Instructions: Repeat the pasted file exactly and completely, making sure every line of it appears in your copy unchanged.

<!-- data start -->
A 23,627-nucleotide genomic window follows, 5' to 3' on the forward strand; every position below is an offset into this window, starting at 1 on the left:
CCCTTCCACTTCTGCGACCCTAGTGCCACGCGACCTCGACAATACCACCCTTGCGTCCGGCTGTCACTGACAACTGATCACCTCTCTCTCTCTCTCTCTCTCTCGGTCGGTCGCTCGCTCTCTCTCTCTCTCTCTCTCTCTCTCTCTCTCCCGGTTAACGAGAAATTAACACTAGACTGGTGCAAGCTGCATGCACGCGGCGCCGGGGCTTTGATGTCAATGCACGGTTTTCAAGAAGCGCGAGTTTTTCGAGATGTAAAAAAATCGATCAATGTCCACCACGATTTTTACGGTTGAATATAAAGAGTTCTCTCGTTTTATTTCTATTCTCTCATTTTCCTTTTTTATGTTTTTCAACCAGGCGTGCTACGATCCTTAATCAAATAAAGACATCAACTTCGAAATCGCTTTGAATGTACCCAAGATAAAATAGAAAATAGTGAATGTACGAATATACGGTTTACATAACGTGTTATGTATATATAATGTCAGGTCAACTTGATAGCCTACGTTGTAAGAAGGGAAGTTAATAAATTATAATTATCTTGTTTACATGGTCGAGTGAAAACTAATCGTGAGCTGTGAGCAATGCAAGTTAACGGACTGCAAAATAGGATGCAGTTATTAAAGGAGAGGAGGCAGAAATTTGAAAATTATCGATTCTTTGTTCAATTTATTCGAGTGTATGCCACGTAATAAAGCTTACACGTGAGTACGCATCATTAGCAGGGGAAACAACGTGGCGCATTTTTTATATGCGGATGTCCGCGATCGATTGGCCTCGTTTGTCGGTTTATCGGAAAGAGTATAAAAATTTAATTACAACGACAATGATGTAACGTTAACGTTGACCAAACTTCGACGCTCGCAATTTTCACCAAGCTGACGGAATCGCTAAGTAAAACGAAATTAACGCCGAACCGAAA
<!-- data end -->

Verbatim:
A 23,627-nucleotide genomic window follows, 5' to 3' on the forward strand; every position below is an offset into this window, starting at 1 on the left:
CCCTTCCACTTCTGCGACCCTAGTGCCACGCGACCTCGACAATACCACCCTTGCGTCCGGCTGTCACTGACAACTGATCACCTCTCTCTCTCTCTCTCTCTCTCGGTCGGTCGCTCGCTCTCTCTCTCTCTCTCTCTCTCTCTCTCTCTCCCGGTTAACGAGAAATTAACACTAGACTGGTGCAAGCTGCATGCACGCGGCGCCGGGGCTTTGATGTCAATGCACGGTTTTCAAGAAGCGCGAGTTTTTCGAGATGTAAAAAAATCGATCAATGTCCACCACGATTTTTACGGTTGAATATAAAGAGTTCTCTCGTTTTATTTCTATTCTCTCATTTTCCTTTTTTATGTTTTTCAACCAGGCGTGCTACGATCCTTAATCAAATAAAGACATCAACTTCGAAATCGCTTTGAATGTACCCAAGATAAAATAGAAAATAGTGAATGTACGAATATACGGTTTACATAACGTGTTATGTATATATAATGTCAGGTCAACTTGATAGCCTACGTTGTAAGAAGGGAAGTTAATAAATTATAATTATCTTGTTTACATGGTCGAGTGAAAACTAATCGTGAGCTGTGAGCAATGCAAGTTAACGGACTGCAAAATAGGATGCAGTTATTAAAGGAGAGGAGGCAGAAATTTGAAAATTATCGATTCTTTGTTCAATTTATTCGAGTGTATGCCACGTAATAAAGCTTACACGTGAGTACGCATCATTAGCAGGGGAAACAACGTGGCGCATTTTTTATATGCGGATGTCCGCGATCGATTGGCCTCGTTTGTCGGTTTATCGGAAAGAGTATAAAAATTTAATTACAACGACAATGATGTAACGTTAACGTTGACCAAACTTCGACGCTCGCAATTTTCACCAAGCTGACGGAATCGCTAAGTAAAACGAAATTAACGCCGAACCGAAA